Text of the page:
Cotton farmers should look to soil temperature rather than the calendar for optimal planting time, according to LSU AgCenter experts.
Cotton is usually planted between mid-April and mid-May in Louisiana; however, recent cooler temperatures may have slowed seasonal spring soil warming and could significantly affect the critical germination period required for the tropical plant.
That is why it is important to monitor soil temperature and the five-day weather forecast before planting.
“If planted too early, survival of cotton seedlings will be reduced, and the remaining plants are less vigorous, which can cause reduced yield potential,” said AgCenter cotton specialist Dan Fromme.
“Warmer temperatures are needed the first four to five days after planting when the seed begins to germinate and imbibe water followed by the tiny roots, or radicles, beginning to emerge from the seed,” he said. “This will lead to a more rapid emergence and less energy used trying to emerge from the soil.”
A cumulative effect from cool temperatures during the germination period can result in stand loss and yield reduction.
“If emerging seedlings are injured, they will lose the capacity to manufacture vital carbohydrates and proteins needed to remain vigorous and healthy during the early vegetative stage of development,” Fromme said.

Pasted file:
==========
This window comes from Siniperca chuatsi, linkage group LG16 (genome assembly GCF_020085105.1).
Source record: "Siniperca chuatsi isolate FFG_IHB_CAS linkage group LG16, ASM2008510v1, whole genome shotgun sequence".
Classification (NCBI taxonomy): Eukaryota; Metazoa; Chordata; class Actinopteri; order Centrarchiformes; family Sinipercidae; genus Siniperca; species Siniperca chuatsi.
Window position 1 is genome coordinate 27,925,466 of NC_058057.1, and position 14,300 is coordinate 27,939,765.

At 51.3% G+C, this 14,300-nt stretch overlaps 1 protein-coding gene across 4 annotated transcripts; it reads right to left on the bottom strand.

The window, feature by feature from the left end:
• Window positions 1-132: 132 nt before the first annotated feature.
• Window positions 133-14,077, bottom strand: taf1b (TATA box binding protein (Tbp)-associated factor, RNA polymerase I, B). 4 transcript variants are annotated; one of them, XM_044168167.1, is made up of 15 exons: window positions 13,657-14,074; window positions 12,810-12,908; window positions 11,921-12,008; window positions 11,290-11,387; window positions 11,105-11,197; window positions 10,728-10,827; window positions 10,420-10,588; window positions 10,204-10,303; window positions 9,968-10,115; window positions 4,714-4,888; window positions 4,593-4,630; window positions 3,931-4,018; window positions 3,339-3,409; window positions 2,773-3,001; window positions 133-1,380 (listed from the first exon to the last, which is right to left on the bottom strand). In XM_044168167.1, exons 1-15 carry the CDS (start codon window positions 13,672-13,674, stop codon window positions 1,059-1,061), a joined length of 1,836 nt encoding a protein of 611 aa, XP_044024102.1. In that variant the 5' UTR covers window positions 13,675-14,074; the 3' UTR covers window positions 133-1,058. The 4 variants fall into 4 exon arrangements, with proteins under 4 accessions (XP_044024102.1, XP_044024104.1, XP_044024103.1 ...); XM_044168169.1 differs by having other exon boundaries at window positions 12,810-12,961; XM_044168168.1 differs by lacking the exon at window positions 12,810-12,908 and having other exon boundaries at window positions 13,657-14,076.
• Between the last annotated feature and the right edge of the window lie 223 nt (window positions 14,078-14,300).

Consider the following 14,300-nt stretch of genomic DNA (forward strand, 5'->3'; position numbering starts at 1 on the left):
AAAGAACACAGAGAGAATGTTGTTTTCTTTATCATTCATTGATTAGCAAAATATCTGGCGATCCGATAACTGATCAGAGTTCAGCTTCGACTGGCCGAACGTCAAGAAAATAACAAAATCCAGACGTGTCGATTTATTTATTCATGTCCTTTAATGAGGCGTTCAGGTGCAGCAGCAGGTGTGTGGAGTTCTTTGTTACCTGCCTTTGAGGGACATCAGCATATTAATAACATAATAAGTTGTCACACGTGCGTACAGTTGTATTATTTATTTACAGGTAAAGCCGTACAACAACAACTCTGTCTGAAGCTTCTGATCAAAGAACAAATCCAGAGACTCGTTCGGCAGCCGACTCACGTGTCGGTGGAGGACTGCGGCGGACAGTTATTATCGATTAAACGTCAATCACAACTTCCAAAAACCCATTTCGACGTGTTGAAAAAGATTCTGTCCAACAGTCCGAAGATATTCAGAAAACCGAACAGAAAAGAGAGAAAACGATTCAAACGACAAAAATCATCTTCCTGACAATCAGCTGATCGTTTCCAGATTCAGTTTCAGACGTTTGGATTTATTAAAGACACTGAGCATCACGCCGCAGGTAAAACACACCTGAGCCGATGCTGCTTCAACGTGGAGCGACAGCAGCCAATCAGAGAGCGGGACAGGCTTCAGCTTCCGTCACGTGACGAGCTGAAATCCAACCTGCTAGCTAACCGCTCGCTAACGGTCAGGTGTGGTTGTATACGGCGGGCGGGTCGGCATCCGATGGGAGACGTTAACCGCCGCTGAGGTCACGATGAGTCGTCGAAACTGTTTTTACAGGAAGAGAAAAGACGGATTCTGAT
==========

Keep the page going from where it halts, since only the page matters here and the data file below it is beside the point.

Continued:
Malformed seedlings, loss of the taproot, reduced vigor, undesirable stand and increased likelihood of seedling disease problems are some of the potential results from chilling injury.
“The longer the seeds are exposed to the cold, the severity of injury increases, causing delayed maturity and reduced yields,” Fromme said.
“Delayed planting of up to four weeks until optimal conditions exist may only result in a one- to two-week difference in flowering,” he said.
Several factors determine the time required for soil temperatures to reach optimum levels.
- Warm ambient air temperatures transfer energy by convection to raise soil temperatures.
- Sunlight provides radiant heat that is absorbed by the soil surface.
- Soil surface moisture will produce a cooling effect due to evaporation and requires more heat from sunlight or warm air for warming.
- Soil texture and color can affect how rapidly soil warms. Sandy soils hold less moisture and warm faster than clay soils. Darker soils will absorb heat at a faster rate than lighter-colored soils.
- Higher levels of crop residue on soil surfaces can result in slower soil warming due to increased soil moisture.
Farmers should look for a mean daily temperature of 65 degrees Fahrenheit or greater at a 4-inch seeding depth measured each day at 8 a.m. for at least three consecutive days.
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Research has shown that yield potential may be reduced when the accumulated number of 60 degree days is less than 10 during the five days following planting.
“For each day beyond the first 10 days post-planting that emergence is delayed, yield potential declines by about 0.7%,” Fromme said.
More information on how to determine the five-day outlook for 60-degree days can be found in LSU AgCenter Publication No. 3661, “When to Plant Cotton,” online here.
Hourly soil temperatures at the 4-inch planting depth in Louisiana can be found online here.